Set the player salary holdback at 15 percent and if player salaries exceed the agreed amount, increase the holdback next season to recoup the excess. The players should let the owners keep any shortfall in total salaries paid as an incentive to get the deal done instead of recouping it at the end of the season as they do now. (The owners almost never fail to pay out the minimum anyway.)
Change the luxury tax system to an escalating penalty that starts at one dollar per dollar over the cap and increases by one dollar per dollar over as team player salaries exceed the cap by each ten percent level passed.
At $2 billion, the proposed team salary cap would be $66,666,666.
Exceeding the cap by up to 10 percent or $1 to $6,666,666 costs luxury tax of $1 to $6,666,666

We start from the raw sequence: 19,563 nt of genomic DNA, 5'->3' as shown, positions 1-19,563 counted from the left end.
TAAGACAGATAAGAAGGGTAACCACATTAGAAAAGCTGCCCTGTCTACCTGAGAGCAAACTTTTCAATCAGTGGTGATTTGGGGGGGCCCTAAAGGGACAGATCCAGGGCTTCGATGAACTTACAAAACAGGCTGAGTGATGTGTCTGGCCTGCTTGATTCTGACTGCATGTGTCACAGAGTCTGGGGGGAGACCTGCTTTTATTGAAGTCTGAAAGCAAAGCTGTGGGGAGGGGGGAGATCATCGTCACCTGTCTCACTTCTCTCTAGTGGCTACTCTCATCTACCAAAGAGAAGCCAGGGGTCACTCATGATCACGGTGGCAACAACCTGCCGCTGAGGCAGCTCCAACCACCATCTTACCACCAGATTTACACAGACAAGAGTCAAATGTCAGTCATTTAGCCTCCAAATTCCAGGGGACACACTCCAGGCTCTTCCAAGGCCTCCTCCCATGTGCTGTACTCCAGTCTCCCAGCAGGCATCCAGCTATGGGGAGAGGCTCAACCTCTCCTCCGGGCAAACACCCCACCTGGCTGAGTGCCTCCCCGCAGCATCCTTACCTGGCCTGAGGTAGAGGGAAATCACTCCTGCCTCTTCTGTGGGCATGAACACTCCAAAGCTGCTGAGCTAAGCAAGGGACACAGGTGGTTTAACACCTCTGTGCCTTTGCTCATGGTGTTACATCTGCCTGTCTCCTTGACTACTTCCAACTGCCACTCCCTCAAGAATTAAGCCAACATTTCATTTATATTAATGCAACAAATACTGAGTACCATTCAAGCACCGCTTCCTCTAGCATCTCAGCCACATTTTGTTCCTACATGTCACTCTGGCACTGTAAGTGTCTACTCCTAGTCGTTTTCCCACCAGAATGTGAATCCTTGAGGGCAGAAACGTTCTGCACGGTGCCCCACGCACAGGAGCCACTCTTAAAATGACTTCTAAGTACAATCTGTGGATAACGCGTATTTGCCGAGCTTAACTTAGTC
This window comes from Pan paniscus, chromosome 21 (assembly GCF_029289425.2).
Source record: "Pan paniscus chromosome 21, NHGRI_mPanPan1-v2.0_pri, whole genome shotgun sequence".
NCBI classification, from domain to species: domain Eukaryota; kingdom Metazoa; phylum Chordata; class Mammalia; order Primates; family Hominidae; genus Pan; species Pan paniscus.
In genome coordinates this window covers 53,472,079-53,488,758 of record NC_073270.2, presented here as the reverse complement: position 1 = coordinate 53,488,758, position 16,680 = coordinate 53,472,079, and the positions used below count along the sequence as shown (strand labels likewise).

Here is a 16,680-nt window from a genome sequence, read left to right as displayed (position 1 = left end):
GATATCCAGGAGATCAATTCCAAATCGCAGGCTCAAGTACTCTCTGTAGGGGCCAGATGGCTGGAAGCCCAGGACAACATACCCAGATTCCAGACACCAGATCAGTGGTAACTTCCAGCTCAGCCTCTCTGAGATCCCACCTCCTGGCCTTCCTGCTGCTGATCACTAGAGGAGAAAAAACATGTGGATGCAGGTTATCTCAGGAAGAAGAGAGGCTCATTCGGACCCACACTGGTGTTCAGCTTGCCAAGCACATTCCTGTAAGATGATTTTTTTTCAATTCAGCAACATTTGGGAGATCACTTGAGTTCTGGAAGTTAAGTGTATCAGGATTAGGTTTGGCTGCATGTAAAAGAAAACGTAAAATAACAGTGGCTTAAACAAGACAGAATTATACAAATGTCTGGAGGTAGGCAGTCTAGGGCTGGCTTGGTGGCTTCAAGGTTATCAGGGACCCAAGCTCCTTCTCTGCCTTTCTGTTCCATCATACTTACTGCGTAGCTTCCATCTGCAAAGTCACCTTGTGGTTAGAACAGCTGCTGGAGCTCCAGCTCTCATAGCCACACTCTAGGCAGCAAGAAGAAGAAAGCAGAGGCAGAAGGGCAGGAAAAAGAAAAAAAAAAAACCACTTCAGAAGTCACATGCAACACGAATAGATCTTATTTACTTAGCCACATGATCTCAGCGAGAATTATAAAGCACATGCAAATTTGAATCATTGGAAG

Exceeding the cap by 10 to 20 percent or $6,666,667 to 13,333,333 costs luxury tax of $13,333,334 to $26,666,666
Exceeding the cap by 20 to 30 percent or $13,333,334 to $20,000,000 costs luxury tax of $40,000,002 to $60,000,000
Exceeding the cap by 30 to 40 percent or $20,000,001 to 26,666,666 costs luxury tax of $80,000,004 to $106,666,664
While this is not a hard cap, teams like the Lakers would be more than 30 percent over the cap and facing a luxury tax bill approaching $100 million unless they make changes. The playing field between teams would be significantly leveled without eliminating the opportunity to add players and payroll to a team that believes they are just one player away or want to keep a roster together. It’s only money and it will work to keep most teams close the salary cap level.
A few teams will need the opportunity to buyout existing contracts to fit under the new system, but as long as players get paid, the NBAPA shouldn’t have any argument.
The Rest Of The Issues
If the players and the owners can agree on the money, every other issue pales in comparison.